This shutting down of the sand mining in our area has left many young adults males out of work. Since they have no money, some have turned to robbing their neighbors and beating up people smaller than them. Since they no longer have an occupation that tires them out, they roam the roads around here at night causing much concern from yours truly.

Sand mining may not be the most environmentally correct thing to do, but it does give some pocket money to the young men, keeps them busy, and the hard work causes them to sleep at night!


Saturday, August 6, 2011

Creative Spelling 101

I have come to understand that correct spelling is just not important to many people. This can make things interesting sometimes. Once, when we were picking up a child from a government ministry, we asked how to spell the child's last name. We were given several different spellings. When we asked which one was correct, we were informed they ALL were correct!
Recently, a taxi was spotted with "God's Define Favor" painted on it's bumper. There is a "No Traspassing" sign on some property up the road from us. In downtown Monrovia, a man on the sidewalk was selling some colorful alphabet posters. They were quite large and printed on a good, heavy quality paper. I was thinking about buying several for the village until I spotted the spelling errors. For example, next to the letter "S", there was a picture of a pair of brown loafers and the word SHOSE printed next to them. OK, skip the posters.


A local school teacher was teaching a lesson about birds and wrote "fellows" on the whiteboard. And she then proceeded to teach about feathers. Not knowing how to correctly spell the word feathers was certainly no deterrent to teaching about them!


"A Wachted Pot Never Boil" and "Don Worry" are painted on taxi bumpers. A large house has a "Be Where Bad Dogs" sign on the gate. A local business sells "Used Trucks & Equipmant" and yesterday we passed a store that had "Mattresses 4 SAEL". There is a "Car Seat Repairler" on Somalia Drive, and the "Best Quilty Tires Money Can Buy" are sold off Roberts Highway. On SKD Drive, there are "Bangelows and Appartments For Rent".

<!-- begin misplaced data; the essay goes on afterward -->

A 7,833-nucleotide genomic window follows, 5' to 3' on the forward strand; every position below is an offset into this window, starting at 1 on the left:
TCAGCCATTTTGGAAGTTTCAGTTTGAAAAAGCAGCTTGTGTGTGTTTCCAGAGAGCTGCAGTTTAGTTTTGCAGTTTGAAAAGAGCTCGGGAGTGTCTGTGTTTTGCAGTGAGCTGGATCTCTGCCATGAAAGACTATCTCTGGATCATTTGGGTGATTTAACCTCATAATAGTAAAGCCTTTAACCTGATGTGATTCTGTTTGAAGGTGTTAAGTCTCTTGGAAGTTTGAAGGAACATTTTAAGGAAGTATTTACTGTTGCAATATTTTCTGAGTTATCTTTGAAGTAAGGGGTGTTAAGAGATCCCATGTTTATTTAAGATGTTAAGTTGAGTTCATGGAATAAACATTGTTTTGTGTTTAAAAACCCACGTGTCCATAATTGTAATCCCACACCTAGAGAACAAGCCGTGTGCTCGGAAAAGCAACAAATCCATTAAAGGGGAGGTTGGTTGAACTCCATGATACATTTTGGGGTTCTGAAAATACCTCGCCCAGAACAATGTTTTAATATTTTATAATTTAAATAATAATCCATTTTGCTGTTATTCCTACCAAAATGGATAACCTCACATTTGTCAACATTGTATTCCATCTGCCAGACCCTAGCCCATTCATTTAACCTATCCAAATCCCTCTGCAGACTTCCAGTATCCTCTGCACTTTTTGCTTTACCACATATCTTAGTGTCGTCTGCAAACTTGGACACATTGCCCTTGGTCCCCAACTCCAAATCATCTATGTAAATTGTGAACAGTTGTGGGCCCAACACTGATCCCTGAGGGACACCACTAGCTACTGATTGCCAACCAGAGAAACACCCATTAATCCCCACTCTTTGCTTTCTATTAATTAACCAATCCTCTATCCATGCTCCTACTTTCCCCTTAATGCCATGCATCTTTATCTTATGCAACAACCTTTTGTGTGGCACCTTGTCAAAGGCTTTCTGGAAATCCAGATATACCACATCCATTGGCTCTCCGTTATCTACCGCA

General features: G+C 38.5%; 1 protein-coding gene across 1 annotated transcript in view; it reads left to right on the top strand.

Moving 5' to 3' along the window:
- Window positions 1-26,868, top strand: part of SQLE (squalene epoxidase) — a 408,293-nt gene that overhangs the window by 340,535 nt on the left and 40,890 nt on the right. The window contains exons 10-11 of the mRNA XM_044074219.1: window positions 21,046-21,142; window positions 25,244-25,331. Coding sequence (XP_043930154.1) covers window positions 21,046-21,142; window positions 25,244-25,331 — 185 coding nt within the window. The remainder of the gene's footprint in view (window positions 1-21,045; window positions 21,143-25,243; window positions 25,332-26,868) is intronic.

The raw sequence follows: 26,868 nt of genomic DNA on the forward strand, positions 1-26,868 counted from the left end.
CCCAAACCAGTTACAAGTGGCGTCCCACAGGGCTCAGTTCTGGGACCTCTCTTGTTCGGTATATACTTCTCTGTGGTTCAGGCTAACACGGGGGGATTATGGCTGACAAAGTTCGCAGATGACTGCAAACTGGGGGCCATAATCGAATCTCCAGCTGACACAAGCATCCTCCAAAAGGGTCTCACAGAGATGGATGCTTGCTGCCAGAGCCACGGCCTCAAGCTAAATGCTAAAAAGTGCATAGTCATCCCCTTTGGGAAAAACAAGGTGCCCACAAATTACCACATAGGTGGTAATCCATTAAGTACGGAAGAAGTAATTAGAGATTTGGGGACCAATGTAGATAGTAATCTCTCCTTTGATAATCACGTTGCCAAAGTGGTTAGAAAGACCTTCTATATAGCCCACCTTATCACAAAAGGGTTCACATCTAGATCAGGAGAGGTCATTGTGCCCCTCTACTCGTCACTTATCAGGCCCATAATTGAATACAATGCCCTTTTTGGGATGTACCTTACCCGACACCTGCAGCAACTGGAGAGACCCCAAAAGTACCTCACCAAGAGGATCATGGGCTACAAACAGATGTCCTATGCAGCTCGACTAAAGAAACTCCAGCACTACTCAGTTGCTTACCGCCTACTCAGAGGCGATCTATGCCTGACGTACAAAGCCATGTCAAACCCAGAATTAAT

Downtown, a nicely painted sign announces "Insurance Agenyc." I think they were writing what they heard ("a-gen-cee") but they also knew that someplace there was supposed to be a "Y" in the word. Yes, I guess that "close" only counts in horseshoes, hand grenades, and spelling!

Wishing you a letter-perfect day!
Love, Babs

Wednesday, June 29, 2011

Back In The States

(We are in Florida for a week for meetings; then on to California to see family and friends)

This morning, I got a cup of coffee in a nice paper cup with a nice plastic lid from the hotel lobby and headed for WalMart. I walked for fifty minutes on a smooth sidewalk. No one honked at me or made smoochy sounds at me. There were no disabled vehicles alongside the road. I tossed my empty coffee cup into a garbage can sitting by the litter-free parking lot.

I walked into WalMArt. A lady greeted me with a cheery "hello". I shook her hand and told her she was doing a wonderful job of making people feel welcome. I think she might have called Security, to warn them that there was a demented lady in the store.